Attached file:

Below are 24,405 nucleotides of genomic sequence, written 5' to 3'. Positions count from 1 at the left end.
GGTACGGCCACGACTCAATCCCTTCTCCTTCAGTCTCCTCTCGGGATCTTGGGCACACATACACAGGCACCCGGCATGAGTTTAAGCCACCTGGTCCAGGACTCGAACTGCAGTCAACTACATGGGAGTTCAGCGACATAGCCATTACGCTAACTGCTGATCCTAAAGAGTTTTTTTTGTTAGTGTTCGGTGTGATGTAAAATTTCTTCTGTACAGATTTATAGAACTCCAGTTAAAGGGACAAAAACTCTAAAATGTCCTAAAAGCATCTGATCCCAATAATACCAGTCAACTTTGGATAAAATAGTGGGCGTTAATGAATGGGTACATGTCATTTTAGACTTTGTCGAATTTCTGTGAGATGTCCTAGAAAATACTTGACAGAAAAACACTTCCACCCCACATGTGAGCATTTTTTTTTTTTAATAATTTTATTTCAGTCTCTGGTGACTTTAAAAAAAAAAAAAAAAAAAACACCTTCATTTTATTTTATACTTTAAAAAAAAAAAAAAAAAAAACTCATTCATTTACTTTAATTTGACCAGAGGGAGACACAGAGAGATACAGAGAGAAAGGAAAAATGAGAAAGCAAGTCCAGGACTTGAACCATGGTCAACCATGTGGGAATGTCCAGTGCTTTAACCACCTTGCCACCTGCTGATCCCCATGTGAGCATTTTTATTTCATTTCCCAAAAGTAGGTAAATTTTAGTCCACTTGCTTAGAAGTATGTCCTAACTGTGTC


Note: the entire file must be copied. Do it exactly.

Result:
Below are 24,405 nucleotides of genomic sequence, written 5' to 3'. Positions count from 1 at the left end.
GGTACGGCCACGACTCAATCCCTTCTCCTTCAGTCTCCTCTCGGGATCTTGGGCACACATACACAGGCACCCGGCATGAGTTTAAGCCACCTGGTCCAGGACTCGAACTGCAGTCAACTACATGGGAGTTCAGCGACATAGCCATTACGCTAACTGCTGATCCTAAAGAGTTTTTTTTGTTAGTGTTCGGTGTGATGTAAAATTTCTTCTGTACAGATTTATAGAACTCCAGTTAAAGGGACAAAAACTCTAAAATGTCCTAAAAGCATCTGATCCCAATAATACCAGTCAACTTTGGATAAAATAGTGGGCGTTAATGAATGGGTACATGTCATTTTAGACTTTGTCGAATTTCTGTGAGATGTCCTAGAAAATACTTGACAGAAAAACACTTCCACCCCACATGTGAGCATTTTTTTTTTTTAATAATTTTATTTCAGTCTCTGGTGACTTTAAAAAAAAAAAAAAAAAAAACACCTTCATTTTATTTTATACTTTAAAAAAAAAAAAAAAAAAAACTCATTCATTTACTTTAATTTGACCAGAGGGAGACACAGAGAGATACAGAGAGAAAGGAAAAATGAGAAAGCAAGTCCAGGACTTGAACCATGGTCAACCATGTGGGAATGTCCAGTGCTTTAACCACCTTGCCACCTGCTGATCCCCATGTGAGCATTTTTATTTCATTTCCCAAAAGTAGGTAAATTTTAGTCCACTTGCTTAGAAGTATGTCCTAACTGTGTC